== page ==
1. By whom.? The soldiers of the Israelitish army sent back by Amaziah. The Samaritans, whose aid Zerubbabel declined, "weakened the hands of the people of Judah and troubled them in building" (Ezra 4:4); and the unbelieving world would oppose, harass, and hinder the Church of Christ even more than it does, were it separated as it should be from the Church's midst (John 15:19). But better the world's opposition, hatred, and revenge, with God's help, favour, and blessing, than the world's co-operation, friendship, and approbation, with God's displeasure, withdrawal, and antagonism.

2. For what? For not being allowed to go to battle with Judah against Edom. An insufficient cause, since they lost nothing of their pay, while they saved their lives. Their honour, it may be supposed, was wounded; and the world holds a wound to one's honour to be a greater stroke than a buffet to one's person or a loss to one's purse. But Christ's followers ought not to take their code of morals from the world!

3. On whom? The cities of Judah and their inhabitants, from Samaria unto Beth-horon, now Beit-Ur (2 Chronicles 8:5). Though these had no part in the offence, they must nevertheless share in the penalty. If Amaziah had done the soldiers wrong, Amaziah should have given them redress in his own person. But nations have hardly yet learnt to discriminate between offending sovereigns and offenceless subjects, When those quarrel they can only heal their friends by setting these to cut each other's throats or blow each other into eternity by means of guns and cannons!

4. How far? To the taking of three thousand men and much spoil. Whether this devastation of the northern cities of Judah occurred while the Israelitish soldiers were returning home to Samaria, or, as seems more likely, when Amaziah was in Edom (Bertheau, Keil), is uncertain; that it subsequently led to a war between the two kingdoms is undoubted. Learn:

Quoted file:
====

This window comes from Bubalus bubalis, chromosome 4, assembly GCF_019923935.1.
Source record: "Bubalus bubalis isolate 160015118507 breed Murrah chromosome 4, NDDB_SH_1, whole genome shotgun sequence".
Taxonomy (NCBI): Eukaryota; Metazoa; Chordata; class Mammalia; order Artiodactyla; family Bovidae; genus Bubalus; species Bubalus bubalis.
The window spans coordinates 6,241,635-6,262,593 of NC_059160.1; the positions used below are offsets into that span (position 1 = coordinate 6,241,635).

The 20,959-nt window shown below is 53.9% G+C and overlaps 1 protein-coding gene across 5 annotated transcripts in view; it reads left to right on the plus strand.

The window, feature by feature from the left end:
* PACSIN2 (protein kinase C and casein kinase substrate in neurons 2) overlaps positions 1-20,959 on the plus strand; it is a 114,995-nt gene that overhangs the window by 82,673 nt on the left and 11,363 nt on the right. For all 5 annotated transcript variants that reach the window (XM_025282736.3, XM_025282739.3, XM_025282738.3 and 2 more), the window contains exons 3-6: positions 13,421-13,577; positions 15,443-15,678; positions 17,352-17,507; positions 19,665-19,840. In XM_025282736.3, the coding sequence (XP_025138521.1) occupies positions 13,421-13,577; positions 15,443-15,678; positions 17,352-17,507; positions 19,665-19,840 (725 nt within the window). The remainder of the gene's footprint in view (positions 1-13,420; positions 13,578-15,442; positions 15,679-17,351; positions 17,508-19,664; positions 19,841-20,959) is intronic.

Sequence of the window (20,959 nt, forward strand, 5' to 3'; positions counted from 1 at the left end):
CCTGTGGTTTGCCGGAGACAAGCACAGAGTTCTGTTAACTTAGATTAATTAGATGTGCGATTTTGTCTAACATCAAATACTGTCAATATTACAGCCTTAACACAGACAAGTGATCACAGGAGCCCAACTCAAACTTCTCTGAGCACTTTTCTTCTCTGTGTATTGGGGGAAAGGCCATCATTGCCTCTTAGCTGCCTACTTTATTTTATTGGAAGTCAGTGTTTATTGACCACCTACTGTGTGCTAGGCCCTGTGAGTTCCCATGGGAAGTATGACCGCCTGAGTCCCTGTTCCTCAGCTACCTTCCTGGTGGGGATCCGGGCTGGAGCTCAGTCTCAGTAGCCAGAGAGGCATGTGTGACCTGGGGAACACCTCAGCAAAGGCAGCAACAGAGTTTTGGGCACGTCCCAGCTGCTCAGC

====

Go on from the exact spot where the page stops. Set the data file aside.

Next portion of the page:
1. The folly of entering on any enterprise in which God cannot aid.

2. The sin of resorting to means of which Heaven cannot approve.

3. The sufficiency of God's help without creature-aids.

4. The duty of withdrawing from wicked schemes, even though doing so should entail financial loss.

5. The impossibility of settling questions of right and wrong by calculations of profit and loss.

6. The insignificance of money loss as compared with loss of Divine help and favour.

7. The immense indebtedness of the world to Christianity, even while rejecting it. - W.

Parallel Verses
KJV: Moreover Amaziah gathered Judah together, and made them captains over thousands, and captains over hundreds, according to the houses of their fathers, throughout all Judah and Benjamin: and he numbered them from twenty years old and above, and found them three hundred thousand choice men, able to go forth to war, that could handle spear and shield.

WEB: Moreover Amaziah gathered Judah together, and ordered them according to their fathers' houses, under captains of thousands and captains of hundreds, even all Judah and Benjamin: and he numbered them from twenty years old and upward, and found them three hundred thousand chosen men, able to go forth to war, who could handle spear and shield.